In the clamour for what I believe will be the remaining 2 Champions League spots, most of the contenders are arguably in a process of transition. Arsenal, despite signing the promising Giroud and the proven quality of Podolski and Cazorla, have lost their talisman and top scorer in Van Persie.

They also still have weakness at defensive midfield and left back to address, though they may make further acquisitions between now and the closing of the transfer window. Many Arsenal fans may point to Song at DM, but I believe he lacks the necessary discipline in that position and an upgrade is needed to help the back four.

That being said, I expect Arsenal to finish in the top four, come next May.

Chelsea have spent big, but lack quality in depth in defence and central midfield. Although the achievement of winning the FA Cup and Champions League cannot be discounted, their Premier League performances were not significantly better under Di Matteo and they still lacked a consistency under him last season. Unless they can improve that and avoid injuries in defensive areas, it could be another season of upheaval, I could just as easily see them finishing 3rd as finishing 7th.

Tottenham made a big call in sacking Harry Redknapp and perhaps a bigger call in replacing him with Andre Villa Boas, given how his first season in Premier League management went at Chelsea. With the impending departure of Modric, the failure to sign Adebayor permanently and the loss of senior pros from the squad, most notably Ledley King, means Gareth Bale could be relied on even more than usual and it may just be a season of disappointment for Spurs.

Liverpool’s league campaign last season was a major disappoint and one that cost Kenny Dalglish his job. After an impressive first Premier League season with Swansea, Brendan Rodgers was the man Liverpool’s owners wanted to replace him and he’s already got Liverpool looking comfortable with his preferred formation and style of play. Agger and Skrtel looked the best central defensive partnership in the league last season and retaining them, as well as having Lucas back fit, will be a huge plus for Rodgers as he tries to get Liverpool back in the Champions League. Although new signing Joe Allen will help Liverpool’s pattern of play, it’s tough to see Liverpool breaking into the top four this season.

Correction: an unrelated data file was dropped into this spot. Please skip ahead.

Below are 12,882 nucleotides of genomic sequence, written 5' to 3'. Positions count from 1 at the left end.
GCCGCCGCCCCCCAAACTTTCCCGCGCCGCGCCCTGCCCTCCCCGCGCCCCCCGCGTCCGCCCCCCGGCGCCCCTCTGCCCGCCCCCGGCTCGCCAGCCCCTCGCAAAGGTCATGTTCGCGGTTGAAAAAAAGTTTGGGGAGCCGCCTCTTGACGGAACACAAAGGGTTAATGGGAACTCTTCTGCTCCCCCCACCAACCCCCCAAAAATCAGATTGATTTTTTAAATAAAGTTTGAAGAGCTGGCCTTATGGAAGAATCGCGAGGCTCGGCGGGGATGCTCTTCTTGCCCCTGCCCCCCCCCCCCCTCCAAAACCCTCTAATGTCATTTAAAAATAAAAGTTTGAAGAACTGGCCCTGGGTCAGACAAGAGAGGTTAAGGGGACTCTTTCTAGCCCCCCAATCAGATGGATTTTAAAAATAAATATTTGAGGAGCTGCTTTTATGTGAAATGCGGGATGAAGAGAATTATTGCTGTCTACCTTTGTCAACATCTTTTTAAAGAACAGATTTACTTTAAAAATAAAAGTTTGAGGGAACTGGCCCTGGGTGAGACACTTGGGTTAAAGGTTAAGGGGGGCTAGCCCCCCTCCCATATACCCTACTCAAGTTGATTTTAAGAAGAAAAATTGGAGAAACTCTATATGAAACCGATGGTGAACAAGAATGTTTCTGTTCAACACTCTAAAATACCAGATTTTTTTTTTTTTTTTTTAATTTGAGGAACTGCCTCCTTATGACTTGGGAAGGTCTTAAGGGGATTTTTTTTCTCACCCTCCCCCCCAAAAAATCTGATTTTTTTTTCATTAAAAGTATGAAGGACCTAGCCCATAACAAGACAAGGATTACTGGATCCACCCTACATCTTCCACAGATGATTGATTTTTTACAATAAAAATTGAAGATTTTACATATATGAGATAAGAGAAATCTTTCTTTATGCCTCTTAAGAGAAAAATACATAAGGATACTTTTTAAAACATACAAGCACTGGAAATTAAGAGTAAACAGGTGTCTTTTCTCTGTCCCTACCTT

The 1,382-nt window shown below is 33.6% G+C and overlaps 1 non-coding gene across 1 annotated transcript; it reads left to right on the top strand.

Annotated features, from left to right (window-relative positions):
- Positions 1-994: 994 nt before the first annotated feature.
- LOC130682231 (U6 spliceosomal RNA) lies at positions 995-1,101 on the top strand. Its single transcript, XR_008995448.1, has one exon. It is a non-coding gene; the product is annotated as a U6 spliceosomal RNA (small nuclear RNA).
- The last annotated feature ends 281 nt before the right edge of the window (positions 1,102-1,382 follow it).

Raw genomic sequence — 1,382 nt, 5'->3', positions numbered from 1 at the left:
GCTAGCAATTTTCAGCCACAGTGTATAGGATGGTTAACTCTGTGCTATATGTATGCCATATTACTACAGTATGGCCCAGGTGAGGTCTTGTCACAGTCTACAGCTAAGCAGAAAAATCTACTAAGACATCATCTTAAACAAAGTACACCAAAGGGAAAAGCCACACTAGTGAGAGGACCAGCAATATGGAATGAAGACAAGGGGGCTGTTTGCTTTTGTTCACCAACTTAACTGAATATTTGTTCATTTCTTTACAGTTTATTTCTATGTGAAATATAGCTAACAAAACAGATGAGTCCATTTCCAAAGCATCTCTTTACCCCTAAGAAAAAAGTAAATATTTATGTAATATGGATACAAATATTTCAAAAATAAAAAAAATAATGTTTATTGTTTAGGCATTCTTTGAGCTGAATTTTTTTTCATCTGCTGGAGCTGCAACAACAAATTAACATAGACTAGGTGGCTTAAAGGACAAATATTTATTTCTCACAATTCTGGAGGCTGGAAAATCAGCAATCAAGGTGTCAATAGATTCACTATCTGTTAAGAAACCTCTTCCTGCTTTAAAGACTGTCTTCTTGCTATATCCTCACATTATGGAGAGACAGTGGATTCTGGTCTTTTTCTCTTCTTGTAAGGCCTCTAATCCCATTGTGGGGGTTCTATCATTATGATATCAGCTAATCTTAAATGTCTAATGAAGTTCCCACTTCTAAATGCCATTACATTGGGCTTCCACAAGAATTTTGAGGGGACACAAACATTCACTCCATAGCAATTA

Newcastle impressed many last year and surprised us all by staying in contention for a top four place right till the end. Papiss Cisse had a great goalscoring run after signing in January, but the challenge for him and Newcastle is to do it all again. Teams will be more prepared for Newcastle this season and it’s a question of if they have the necessary quality to overcome that and replicate their exploits of last year. Anita could be a good piece of business for the Magpies, but I find it hard to see them breaking the top six this season.

Everton have lost Tim Cahill and Jack Rodwell, but the re-signing of Pienaar on a permanent deal and the acquisition of Steven Naismith could be important for them and if they can avoid their usual slow start to the season, they could be the surprise contenders for a top six finish.

At the other end of the table, it’s often harder to predict the 3 teams who will go down, then who will win the league and this season is no different. As always, the newly promoted teams will be amongst the favourites, as will Wigan, who surely cannot defy the impossible on a shoestring yet again. After losing their influential managers, Swansea and Norwich will be hoping that second season-itis does not strike them, but I can see it being a tough campaign for both clubs. West Brom, for me, are another club that could be in for a difficult season with Steve Clarke making the step up from being a number 2.

If I have to put my neck on the line, I’ll say Man Utd will likely sneak the title, with Wigan, Reading and Norwich being the ones to go down. Whatever the outcome though, like many, I’m just happy that football is back with us and look forward to the trepidation that it brings.


Written by Andy Wales

Follow me on Twitter @AndyArmchair